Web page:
In all of my earliest childhood memories, my grandfather (I called him Poppal) is there. And of course he'd tell me about the things I was too young to recall, how he'd prop me up in the corner of the couch cushions when I was just a baby, and I'd sit and coo and watch -- I'd hear this story more times than I can count, his smile gleaming brighter with each retelling.
He was a man tall in stature, big in heart, and everyone knew him. From yard sales to Sunday School to the Aldi checkout line, Art Maynard was your friend. He was more than the life of the party. He was the party.
He grew up the youngest of six children in West Virginia, where I'd end up vacationing for family reunions that I would never quite understand until more recent years. A promising future pulled him to Chicago and he and my grandmother would raise my mom, aunt, and uncle there, before moving to Portage.
I'm grateful to have lived just a few miles from my grandparents my whole life, in Portage and Valparaiso. He and my grandmother were there the night I brought my first son home from the hospital and, unlike many great-grandparents, received weekly visits and and had constant involvement in our lives -- every birthday, every holiday, and the "any old days" in between.
Naturally my four children have grown up loving Poppal as a great patriarch and he positioned each baby just so in the corner of the loveseat "just like I'd do to you," he'd laugh.
Two large tattoos -- an eagle with the American flag and a snake with a sword -- covered his forearms, noticeable traces from his time serving in Japan and Korea as a Sergeant in the United States Army. He always seemed to regret their permanence, a worry that he had set a bad example for us grandkids, but to me, they were a part of him. That ink held mysterious stories of the time before he was my Poppal, his fascinating secrets I never would come to know. Years later my own children would identify Poppal with his "taptoos," as they would call them, and I noticed he no longer seemed to be ashamed when they'd trace their tiny fingers on the faded eagle's wings. Instead, I sensed his honor and pride.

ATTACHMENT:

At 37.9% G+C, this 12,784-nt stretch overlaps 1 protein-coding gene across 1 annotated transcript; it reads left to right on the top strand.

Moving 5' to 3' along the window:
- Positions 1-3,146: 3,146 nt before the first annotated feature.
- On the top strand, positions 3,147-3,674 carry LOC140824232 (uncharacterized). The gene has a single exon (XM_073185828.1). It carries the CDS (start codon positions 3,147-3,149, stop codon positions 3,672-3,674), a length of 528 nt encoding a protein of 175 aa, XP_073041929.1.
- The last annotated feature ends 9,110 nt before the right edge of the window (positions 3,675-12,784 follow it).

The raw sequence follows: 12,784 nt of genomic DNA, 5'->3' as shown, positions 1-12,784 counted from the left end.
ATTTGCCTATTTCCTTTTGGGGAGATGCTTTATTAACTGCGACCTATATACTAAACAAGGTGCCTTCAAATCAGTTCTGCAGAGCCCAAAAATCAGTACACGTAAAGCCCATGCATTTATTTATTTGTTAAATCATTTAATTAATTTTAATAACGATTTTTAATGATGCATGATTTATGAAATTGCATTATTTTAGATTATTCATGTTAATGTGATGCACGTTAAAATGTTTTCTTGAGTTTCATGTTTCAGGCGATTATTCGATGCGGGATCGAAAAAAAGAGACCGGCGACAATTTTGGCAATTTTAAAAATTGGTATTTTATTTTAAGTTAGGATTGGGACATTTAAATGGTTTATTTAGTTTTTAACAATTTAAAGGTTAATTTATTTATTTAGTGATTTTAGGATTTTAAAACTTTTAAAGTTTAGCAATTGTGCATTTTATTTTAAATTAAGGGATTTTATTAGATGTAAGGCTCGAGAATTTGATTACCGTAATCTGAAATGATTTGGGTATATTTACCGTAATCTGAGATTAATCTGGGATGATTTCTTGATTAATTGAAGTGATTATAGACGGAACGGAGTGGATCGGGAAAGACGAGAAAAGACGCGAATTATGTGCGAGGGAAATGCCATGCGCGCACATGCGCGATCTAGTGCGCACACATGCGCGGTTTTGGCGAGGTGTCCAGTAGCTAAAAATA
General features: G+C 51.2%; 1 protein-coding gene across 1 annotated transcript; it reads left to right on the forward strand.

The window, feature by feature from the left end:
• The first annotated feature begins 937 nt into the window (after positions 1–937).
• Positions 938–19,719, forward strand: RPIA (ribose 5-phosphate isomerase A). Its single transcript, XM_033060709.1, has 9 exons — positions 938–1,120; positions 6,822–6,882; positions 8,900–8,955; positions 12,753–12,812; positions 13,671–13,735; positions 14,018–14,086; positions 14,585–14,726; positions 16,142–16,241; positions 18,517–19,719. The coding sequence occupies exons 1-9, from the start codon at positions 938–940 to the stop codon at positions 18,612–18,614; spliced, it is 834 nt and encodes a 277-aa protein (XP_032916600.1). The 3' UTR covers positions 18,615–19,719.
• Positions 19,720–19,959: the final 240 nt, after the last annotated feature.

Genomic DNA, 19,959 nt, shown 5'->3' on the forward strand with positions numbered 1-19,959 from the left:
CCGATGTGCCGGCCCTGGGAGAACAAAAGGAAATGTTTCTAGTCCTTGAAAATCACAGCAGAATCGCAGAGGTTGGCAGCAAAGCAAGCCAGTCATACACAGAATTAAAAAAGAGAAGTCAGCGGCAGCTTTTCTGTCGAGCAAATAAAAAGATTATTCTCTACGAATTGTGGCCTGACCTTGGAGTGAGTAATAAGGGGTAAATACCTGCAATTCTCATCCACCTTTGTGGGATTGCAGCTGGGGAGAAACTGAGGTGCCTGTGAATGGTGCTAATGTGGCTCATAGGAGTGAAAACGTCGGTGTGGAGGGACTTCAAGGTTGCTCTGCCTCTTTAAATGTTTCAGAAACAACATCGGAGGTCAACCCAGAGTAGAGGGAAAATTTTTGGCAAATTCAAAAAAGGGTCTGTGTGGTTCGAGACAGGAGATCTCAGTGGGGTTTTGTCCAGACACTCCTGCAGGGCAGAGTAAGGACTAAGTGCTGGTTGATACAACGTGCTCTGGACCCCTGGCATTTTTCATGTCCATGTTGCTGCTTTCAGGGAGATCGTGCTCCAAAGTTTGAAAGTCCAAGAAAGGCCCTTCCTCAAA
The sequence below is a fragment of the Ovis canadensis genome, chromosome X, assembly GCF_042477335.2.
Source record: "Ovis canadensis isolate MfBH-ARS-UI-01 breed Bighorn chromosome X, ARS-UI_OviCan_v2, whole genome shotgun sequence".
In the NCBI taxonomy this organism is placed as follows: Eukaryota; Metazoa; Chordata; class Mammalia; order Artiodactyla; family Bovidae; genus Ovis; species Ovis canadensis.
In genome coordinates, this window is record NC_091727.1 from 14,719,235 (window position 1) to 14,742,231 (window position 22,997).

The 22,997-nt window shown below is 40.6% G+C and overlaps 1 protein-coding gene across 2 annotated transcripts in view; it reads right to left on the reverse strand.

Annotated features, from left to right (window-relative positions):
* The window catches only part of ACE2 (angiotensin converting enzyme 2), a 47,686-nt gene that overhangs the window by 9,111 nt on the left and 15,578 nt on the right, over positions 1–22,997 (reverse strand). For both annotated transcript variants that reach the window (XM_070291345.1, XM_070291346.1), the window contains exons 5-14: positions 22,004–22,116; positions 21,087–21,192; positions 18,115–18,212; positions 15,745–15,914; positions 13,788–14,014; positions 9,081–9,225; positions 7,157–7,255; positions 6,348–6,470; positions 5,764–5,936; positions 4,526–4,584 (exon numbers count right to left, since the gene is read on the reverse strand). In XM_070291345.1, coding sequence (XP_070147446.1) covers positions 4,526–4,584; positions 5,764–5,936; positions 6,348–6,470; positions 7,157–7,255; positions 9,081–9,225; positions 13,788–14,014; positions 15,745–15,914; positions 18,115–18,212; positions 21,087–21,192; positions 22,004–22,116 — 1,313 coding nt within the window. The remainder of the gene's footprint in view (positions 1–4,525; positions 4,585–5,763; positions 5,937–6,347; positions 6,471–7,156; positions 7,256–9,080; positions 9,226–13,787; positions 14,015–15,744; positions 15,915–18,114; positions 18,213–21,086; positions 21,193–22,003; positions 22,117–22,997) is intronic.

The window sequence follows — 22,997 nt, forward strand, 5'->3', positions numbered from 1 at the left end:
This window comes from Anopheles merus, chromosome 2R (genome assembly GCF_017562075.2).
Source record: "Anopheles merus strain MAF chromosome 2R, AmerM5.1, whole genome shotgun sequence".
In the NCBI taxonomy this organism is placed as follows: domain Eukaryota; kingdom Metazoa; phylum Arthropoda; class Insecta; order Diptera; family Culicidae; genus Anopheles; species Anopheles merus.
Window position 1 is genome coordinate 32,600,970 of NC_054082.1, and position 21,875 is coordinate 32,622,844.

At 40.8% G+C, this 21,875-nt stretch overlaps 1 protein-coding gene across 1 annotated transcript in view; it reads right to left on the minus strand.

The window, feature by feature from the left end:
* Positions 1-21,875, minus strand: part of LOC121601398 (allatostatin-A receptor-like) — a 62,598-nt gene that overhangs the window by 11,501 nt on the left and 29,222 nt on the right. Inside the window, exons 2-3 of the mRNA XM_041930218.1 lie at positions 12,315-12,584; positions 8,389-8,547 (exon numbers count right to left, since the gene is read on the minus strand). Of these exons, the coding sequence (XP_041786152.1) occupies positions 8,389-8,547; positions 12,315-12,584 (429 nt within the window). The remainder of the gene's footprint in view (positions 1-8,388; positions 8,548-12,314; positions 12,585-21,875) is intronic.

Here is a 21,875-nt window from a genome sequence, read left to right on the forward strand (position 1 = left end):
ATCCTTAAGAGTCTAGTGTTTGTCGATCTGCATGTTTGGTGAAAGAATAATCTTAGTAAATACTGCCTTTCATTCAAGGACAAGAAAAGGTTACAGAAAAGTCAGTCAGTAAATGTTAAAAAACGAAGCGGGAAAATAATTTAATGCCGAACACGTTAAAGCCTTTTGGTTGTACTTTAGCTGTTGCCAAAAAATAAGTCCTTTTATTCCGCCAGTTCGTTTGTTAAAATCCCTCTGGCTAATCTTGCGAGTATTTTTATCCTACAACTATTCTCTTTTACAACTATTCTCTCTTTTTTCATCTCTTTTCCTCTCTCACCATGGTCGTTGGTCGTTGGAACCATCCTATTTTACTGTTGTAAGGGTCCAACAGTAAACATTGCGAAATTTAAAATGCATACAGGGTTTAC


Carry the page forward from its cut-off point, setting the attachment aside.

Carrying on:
He loved anything and everything USA. For his 80th birthday this year, I bought a decorative American flag and pole for his yard. Despite a big party planned for that evening, I had him open it early that day. He worked on putting it together all morning and couldn't wait to put it outside, even though it was mid-February and freezing.
His birthday party was perfect. He was happy, loved, and surrounded by family. Later that night he suffered a massive stroke, and died a few days later.
He spent five years in the Army, but served a lifetime in patriotism to his country. For as long as I can remember I've associate red, white, and blue with both the United States and my grandfather. I'm certain the legacy he wanted to leave was his love for the Lord, but in very close second was his devotion and pride for his country.
Shortly before his sudden passing, my middle son Carter, 8 years old at the time, asked Poppal all sorts of questions about his service in the Army and about the Korean War and World War II. His dark brown eyes were like wide saucers as he listened to the fascinating tales -- some I had never even known or heard before.
A few weeks ago, Carter was quiet and determined with his pencil writing slow, neat cursive on wide ruled paper. I discovered after a few rough drafts that he was writing about Poppal for a fourth grade writing assignment at school. Please note that fourth-graders aren't usually big on fact checking, so some of the information isn't accurate, but I didn't have the heart to correct the elaborations in Carter's story. The piece (pictured) reads:
"My Great Grandfather
My Great Grandfather was born in 1931. At age 19 he set of(f) to World War 2. In great honor, he came back with other men at war that had survived. His name was Art. A few years later, he got married and started a family. After a few years went by, he had got children, grand children, and great grandchildren. But sadly, at age 80, he died on Feb. 13, two days after his birthday, Feb. 11."
At the burial, my grandmother was presented with the flag, folded 13 times in a reverent military protocol. A lone bugle called out Taps and I swear I could hear Poppal humming along, accepting the thanks of his country for his service, in great honor.
Stephanie Precourt is a freelance writer and mom to four in Valparaiso. She is a featured blogger on our "Your Family" website, and you can find her "Close to Home" blog at nwi.com/yourfamily. Stephanie also writes daily at her blog, adventuresinbabywearing.com.